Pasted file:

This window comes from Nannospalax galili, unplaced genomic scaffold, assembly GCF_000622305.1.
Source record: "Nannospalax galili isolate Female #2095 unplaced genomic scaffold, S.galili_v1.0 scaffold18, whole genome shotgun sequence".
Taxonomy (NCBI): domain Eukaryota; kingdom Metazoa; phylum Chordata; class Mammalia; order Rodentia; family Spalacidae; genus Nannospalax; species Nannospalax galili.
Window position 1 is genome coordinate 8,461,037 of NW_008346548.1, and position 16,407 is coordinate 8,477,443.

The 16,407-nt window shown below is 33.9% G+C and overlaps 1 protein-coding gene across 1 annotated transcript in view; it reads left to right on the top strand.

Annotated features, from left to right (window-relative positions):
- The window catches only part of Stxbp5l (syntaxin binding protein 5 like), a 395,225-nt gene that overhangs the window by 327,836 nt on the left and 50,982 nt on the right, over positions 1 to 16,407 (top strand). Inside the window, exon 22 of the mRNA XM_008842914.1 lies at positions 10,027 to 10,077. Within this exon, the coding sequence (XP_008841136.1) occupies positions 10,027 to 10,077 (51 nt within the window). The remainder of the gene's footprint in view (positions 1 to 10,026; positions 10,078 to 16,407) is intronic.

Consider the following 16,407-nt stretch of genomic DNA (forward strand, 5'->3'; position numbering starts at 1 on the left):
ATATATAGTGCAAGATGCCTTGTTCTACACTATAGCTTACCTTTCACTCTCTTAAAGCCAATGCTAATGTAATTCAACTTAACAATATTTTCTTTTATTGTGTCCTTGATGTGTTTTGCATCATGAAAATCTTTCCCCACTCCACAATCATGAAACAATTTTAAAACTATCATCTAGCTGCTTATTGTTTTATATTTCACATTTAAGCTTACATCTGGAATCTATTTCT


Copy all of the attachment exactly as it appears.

This window comes from Nannospalax galili, unplaced genomic scaffold, assembly GCF_000622305.1.
Source record: "Nannospalax galili isolate Female #2095 unplaced genomic scaffold, S.galili_v1.0 scaffold18, whole genome shotgun sequence".
Taxonomy (NCBI): domain Eukaryota; kingdom Metazoa; phylum Chordata; class Mammalia; order Rodentia; family Spalacidae; genus Nannospalax; species Nannospalax galili.
Window position 1 is genome coordinate 8,461,037 of NW_008346548.1, and position 16,407 is coordinate 8,477,443.

The 16,407-nt window shown below is 33.9% G+C and overlaps 1 protein-coding gene across 1 annotated transcript in view; it reads left to right on the top strand.

Annotated features, from left to right (window-relative positions):
- The window catches only part of Stxbp5l (syntaxin binding protein 5 like), a 395,225-nt gene that overhangs the window by 327,836 nt on the left and 50,982 nt on the right, over positions 1 to 16,407 (top strand). Inside the window, exon 22 of the mRNA XM_008842914.1 lies at positions 10,027 to 10,077. Within this exon, the coding sequence (XP_008841136.1) occupies positions 10,027 to 10,077 (51 nt within the window). The remainder of the gene's footprint in view (positions 1 to 10,026; positions 10,078 to 16,407) is intronic.

Consider the following 16,407-nt stretch of genomic DNA (forward strand, 5'->3'; position numbering starts at 1 on the left):
ATATATAGTGCAAGATGCCTTGTTCTACACTATAGCTTACCTTTCACTCTCTTAAAGCCAATGCTAATGTAATTCAACTTAACAATATTTTCTTTTATTGTGTCCTTGATGTGTTTTGCATCATGAAAATCTTTCCCCACTCCACAATCATGAAACAATTTTAAAACTATCATCTAGCTGCTTATTGTTTTATATTTCACATTTAAGCTTACATCTGGAATCTATTTCT